Freehold, leasehold and commonhold
There are three main forms of home ownership (or forms of tenure): freehold, leasehold and commonhold.
Houses are usually sold freehold, but new houses have sometimes been sold as leasehold.
If you own a freehold house, you usually:
- own the property and the land it sits on
- organise and pay for your own maintenance work
- are responsible for insuring the building and contents
- do not have to pay any ground rent
- only have to pay maintenance charges if your house has services shared with neighbours, such as roads on your estate (as shown in the document transferring the property to the first freehold owner)
- can make alterations to the property, if you’ve had any planning permission required and meet building control requirements
Flats – owning a share of the freehold
If you own a flat, you may also own a share of the freehold of the building containing your flat.
If you do not already own a share of the freehold, you may be able to get together with other leaseholders to buy the freehold. This is called leasehold enfranchisement or collective enfranchisement.
You’ll need to set up a management company, with the other leaseholders, which will buy the freehold. Everyone who has a flat in the building owns shares in the company. You should ask a solicitor to help you with this.
The benefits of owning a share of the freehold include:
- the management company sets the length of the leases and can extend leases
- the management company makes the decisions about repairs and maintenance works
- there is no separate freeholder or landlord
- the flat-owners will not have to pay ground rent
A flying freehold is a freehold property built over land which does not form part of the property, such as where a freehold property overhangs another, or projects out from underneath another. This could include:
- rooms built across passageways
- basement vaults
- archways through rear courtyards
Some lenders may need more information about this before deciding whether to lend.
A lease is an agreement between you and the owner. That person or company is the freeholder or landlord. The lease sets out what you can and cannot do as a leaseholder.
If you own a leasehold property, you do not own the land it stands on. If the property is a flat, you do not own the shared parts (like the hallway and stairs) or the structure of the building.
The first person who buys a leasehold property is given a lease to use and occupy the flat for a certain number of years, often 99 or 125 years.
Every time the property is sold, the lease is passed to the new buyer, so the length reduces. As your lease gets shorter, the value of your home will decrease.
Owning a leasehold house or flat usually means you’ll need to:
- pay ground rent to the landlord
- comply with any restrictions in the lease (for example, stating that you cannot run a business from your flat, have a pet or make structural alterations)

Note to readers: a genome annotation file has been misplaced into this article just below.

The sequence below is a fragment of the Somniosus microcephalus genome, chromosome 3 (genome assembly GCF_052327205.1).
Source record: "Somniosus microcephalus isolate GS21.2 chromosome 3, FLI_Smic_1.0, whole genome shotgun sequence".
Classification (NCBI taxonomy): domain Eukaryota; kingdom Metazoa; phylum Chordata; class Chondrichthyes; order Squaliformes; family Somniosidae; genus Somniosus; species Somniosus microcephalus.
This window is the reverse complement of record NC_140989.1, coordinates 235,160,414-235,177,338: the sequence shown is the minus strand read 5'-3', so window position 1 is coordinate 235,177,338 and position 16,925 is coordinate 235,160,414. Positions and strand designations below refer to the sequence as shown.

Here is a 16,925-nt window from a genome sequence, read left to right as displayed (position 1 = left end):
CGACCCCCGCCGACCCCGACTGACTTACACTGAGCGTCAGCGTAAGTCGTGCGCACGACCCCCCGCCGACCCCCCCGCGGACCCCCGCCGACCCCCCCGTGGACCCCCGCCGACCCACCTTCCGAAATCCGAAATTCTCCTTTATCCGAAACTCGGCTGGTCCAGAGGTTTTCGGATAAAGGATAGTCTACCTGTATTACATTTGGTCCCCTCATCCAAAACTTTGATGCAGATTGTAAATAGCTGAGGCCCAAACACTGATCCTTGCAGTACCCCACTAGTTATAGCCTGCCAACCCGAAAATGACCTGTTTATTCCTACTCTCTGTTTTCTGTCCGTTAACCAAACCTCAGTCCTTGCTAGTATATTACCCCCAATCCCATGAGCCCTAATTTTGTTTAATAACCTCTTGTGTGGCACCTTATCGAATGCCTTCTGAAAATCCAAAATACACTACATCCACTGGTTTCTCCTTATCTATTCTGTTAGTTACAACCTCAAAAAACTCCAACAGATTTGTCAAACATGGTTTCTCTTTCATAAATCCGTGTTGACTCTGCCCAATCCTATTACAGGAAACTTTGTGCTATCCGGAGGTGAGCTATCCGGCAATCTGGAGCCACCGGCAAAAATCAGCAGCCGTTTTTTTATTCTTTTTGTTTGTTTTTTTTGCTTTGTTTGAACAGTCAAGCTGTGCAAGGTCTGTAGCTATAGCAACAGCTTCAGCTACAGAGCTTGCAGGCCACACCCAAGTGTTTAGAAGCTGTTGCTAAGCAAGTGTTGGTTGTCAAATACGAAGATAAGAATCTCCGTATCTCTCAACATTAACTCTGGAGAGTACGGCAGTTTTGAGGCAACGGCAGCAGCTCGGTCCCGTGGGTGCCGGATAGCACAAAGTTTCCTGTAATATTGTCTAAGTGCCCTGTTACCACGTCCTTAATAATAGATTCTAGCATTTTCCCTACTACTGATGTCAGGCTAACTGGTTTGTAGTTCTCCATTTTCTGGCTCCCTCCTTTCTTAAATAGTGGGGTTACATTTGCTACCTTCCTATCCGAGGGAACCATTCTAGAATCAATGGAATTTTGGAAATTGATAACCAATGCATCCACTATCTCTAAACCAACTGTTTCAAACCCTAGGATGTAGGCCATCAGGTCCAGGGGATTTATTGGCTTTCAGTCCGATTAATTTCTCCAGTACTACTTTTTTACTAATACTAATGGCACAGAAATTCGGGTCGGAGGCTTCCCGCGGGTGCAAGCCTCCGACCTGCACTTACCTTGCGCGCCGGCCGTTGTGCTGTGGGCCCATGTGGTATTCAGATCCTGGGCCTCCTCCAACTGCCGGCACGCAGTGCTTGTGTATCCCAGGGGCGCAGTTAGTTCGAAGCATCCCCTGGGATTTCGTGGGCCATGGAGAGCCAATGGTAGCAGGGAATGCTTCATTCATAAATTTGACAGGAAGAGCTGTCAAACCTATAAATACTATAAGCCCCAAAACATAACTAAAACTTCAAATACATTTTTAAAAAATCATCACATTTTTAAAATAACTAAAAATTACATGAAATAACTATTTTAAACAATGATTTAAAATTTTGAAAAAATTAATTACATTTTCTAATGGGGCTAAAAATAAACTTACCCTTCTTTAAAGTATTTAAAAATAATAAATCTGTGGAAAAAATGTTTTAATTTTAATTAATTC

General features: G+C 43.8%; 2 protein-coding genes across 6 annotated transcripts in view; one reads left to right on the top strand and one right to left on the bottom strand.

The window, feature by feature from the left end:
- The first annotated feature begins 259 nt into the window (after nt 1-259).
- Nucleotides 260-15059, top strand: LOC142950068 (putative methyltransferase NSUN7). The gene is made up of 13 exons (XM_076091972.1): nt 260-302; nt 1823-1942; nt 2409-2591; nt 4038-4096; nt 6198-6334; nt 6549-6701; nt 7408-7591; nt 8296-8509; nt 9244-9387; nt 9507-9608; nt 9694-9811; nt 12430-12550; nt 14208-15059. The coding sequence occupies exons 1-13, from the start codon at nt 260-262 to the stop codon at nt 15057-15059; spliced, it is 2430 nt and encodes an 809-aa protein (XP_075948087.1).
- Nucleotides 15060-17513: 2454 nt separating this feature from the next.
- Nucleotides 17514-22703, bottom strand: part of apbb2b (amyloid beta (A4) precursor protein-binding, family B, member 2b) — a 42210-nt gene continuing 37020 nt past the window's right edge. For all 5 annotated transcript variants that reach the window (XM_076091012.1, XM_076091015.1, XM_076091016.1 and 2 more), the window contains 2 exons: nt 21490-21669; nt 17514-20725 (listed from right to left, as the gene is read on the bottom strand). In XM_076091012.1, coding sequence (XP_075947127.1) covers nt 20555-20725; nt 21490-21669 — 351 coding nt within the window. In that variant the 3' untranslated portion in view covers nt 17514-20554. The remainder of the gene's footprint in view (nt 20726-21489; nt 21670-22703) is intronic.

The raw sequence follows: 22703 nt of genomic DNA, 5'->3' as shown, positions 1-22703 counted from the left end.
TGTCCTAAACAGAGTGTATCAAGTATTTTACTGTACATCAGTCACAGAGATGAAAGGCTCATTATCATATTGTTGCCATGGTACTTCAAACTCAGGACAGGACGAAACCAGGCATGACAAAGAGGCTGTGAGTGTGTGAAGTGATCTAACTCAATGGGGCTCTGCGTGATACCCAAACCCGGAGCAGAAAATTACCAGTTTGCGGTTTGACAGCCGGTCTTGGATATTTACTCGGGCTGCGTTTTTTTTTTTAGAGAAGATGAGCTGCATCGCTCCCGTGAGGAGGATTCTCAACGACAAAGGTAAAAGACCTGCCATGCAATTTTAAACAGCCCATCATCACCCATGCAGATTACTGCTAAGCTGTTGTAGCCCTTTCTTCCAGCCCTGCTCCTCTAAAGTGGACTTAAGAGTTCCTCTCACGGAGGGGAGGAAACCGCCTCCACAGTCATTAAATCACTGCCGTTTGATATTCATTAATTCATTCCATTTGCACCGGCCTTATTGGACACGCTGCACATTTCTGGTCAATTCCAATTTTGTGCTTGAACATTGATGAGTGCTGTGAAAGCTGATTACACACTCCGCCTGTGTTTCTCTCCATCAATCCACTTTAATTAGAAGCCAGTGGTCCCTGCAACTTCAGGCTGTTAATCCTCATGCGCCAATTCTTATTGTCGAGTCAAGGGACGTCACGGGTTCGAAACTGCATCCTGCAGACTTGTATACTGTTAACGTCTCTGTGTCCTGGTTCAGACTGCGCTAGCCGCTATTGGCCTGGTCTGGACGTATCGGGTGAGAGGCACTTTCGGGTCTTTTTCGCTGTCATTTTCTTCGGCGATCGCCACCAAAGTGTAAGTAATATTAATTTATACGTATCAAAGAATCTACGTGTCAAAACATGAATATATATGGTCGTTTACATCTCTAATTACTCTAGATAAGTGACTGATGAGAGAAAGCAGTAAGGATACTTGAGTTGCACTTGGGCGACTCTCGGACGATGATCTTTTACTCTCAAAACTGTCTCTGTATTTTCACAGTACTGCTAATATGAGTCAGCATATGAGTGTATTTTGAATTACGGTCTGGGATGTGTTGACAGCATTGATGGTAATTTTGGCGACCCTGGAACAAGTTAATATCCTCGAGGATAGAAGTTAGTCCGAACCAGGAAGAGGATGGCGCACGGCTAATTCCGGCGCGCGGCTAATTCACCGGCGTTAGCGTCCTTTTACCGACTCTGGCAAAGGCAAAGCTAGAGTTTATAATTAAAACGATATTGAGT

- insure the contents of your home (the landlord is usually responsible for maintaining and insuring the whole building)
- contribute to the costs of maintaining and insuring the building (the service charge)
Flats are usually sold leasehold. Shared ownership homes always are. New-build houses have also sometimes been sold as leasehold.
The lease will tell you how much ground rent you'll have to pay.
Ground rents often used to be fixed and were often less than £100 a year. However, some developers and freeholders have been setting ground rents much higher and/or setting escalating rents, which increase in a way specified in the lease.
Leases with these sorts of ground rents can be very expensive and you may have some difficulty selling, particularly as some lenders may not want to lend to anyone who wants to buy your home.
If you own a leasehold home, you may be able to buy the freehold (or a share of the freehold if the home is a flat), through a process called enfranchisement.
The government is looking at how to reform leasehold, including ground rents and enfranchisement, to be fairer to buyers.
Find out more about leasehold reform
Commonhold is a form of ownership (or tenure) for multi-occupancy developments. Each unit-holder owns the freehold of their home, and a commonhold or residents’ association owns and manages the common parts of the property. There are standardised rules for commonhold.
Commonhold was introduced in 2004. Although the commonhold system should give flat-owners more control over the management of their development than leasehold does, very few commonholds have been created since 2004.
The government is looking at how commonhold law can be changed to encourage their creation. The Law Commission consulted on this in 2018/19.
Find out more about the proposals
Leasehold property – GOV.UK guide on owning a leasehold home
How to lease – GOV.UK guide on how to buy a leasehold home
Commonhold – Leasehold Advisory Service guide on commonhold home ownership, including setting up, registering and managing a commonhold, and buying a commonhold unit